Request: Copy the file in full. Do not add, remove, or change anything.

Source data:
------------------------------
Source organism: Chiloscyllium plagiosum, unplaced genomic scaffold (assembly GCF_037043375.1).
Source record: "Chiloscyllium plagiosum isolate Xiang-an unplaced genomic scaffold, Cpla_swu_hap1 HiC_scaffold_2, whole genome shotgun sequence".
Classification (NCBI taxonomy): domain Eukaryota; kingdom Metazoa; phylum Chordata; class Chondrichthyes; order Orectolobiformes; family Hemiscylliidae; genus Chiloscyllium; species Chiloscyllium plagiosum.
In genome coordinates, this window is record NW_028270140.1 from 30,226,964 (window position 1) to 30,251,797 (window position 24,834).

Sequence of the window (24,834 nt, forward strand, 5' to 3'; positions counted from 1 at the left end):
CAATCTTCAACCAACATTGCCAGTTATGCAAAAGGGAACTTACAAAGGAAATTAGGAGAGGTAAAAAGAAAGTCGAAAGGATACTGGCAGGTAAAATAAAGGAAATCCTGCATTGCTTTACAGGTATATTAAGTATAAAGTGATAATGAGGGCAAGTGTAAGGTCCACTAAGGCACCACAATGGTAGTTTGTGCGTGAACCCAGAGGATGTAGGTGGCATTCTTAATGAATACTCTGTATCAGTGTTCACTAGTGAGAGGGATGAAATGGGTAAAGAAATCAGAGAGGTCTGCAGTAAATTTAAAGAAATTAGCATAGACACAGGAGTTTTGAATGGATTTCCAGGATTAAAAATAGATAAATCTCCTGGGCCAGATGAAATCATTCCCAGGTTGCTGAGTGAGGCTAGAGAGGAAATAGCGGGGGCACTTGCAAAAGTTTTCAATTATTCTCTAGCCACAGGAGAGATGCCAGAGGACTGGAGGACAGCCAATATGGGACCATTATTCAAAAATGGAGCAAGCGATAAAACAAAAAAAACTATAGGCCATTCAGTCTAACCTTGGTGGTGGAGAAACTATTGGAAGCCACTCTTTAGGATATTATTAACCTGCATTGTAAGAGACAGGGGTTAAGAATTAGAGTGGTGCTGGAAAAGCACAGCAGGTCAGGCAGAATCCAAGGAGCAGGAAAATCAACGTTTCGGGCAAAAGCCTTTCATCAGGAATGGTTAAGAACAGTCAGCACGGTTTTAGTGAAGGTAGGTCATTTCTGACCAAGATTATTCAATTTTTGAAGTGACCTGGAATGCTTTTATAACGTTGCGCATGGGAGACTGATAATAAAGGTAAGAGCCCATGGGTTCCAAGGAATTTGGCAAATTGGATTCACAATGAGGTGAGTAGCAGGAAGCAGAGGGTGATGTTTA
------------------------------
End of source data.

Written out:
Source organism: Chiloscyllium plagiosum, unplaced genomic scaffold (assembly GCF_037043375.1).
Source record: "Chiloscyllium plagiosum isolate Xiang-an unplaced genomic scaffold, Cpla_swu_hap1 HiC_scaffold_2, whole genome shotgun sequence".
Classification (NCBI taxonomy): domain Eukaryota; kingdom Metazoa; phylum Chordata; class Chondrichthyes; order Orectolobiformes; family Hemiscylliidae; genus Chiloscyllium; species Chiloscyllium plagiosum.
In genome coordinates, this window is record NW_028270140.1 from 30,226,964 (window position 1) to 30,251,797 (window position 24,834).

Sequence of the window (24,834 nt, forward strand, 5' to 3'; positions counted from 1 at the left end):
CAATCTTCAACCAACATTGCCAGTTATGCAAAAGGGAACTTACAAAGGAAATTAGGAGAGGTAAAAAGAAAGTCGAAAGGATACTGGCAGGTAAAATAAAGGAAATCCTGCATTGCTTTACAGGTATATTAAGTATAAAGTGATAATGAGGGCAAGTGTAAGGTCCACTAAGGCACCACAATGGTAGTTTGTGCGTGAACCCAGAGGATGTAGGTGGCATTCTTAATGAATACTCTGTATCAGTGTTCACTAGTGAGAGGGATGAAATGGGTAAAGAAATCAGAGAGGTCTGCAGTAAATTTAAAGAAATTAGCATAGACACAGGAGTTTTGAATGGATTTCCAGGATTAAAAATAGATAAATCTCCTGGGCCAGATGAAATCATTCCCAGGTTGCTGAGTGAGGCTAGAGAGGAAATAGCGGGGGCACTTGCAAAAGTTTTCAATTATTCTCTAGCCACAGGAGAGATGCCAGAGGACTGGAGGACAGCCAATATGGGACCATTATTCAAAAATGGAGCAAGCGATAAAACAAAAAAAACTATAGGCCATTCAGTCTAACCTTGGTGGTGGAGAAACTATTGGAAGCCACTCTTTAGGATATTATTAACCTGCATTGTAAGAGACAGGGGTTAAGAATTAGAGTGGTGCTGGAAAAGCACAGCAGGTCAGGCAGAATCCAAGGAGCAGGAAAATCAACGTTTCGGGCAAAAGCCTTTCATCAGGAATGGTTAAGAACAGTCAGCACGGTTTTAGTGAAGGTAGGTCATTTCTGACCAAGATTATTCAATTTTTGAAGTGACCTGGAATGCTTTTATAACGTTGCGCATGGGAGACTGATAATAAAGGTAAGAGCCCATGGGTTCCAAGGAATTTGGCAAATTGGATTCACAATGAGGTGAGTAGCAGGAAGCAGAGGGTGATGTTTA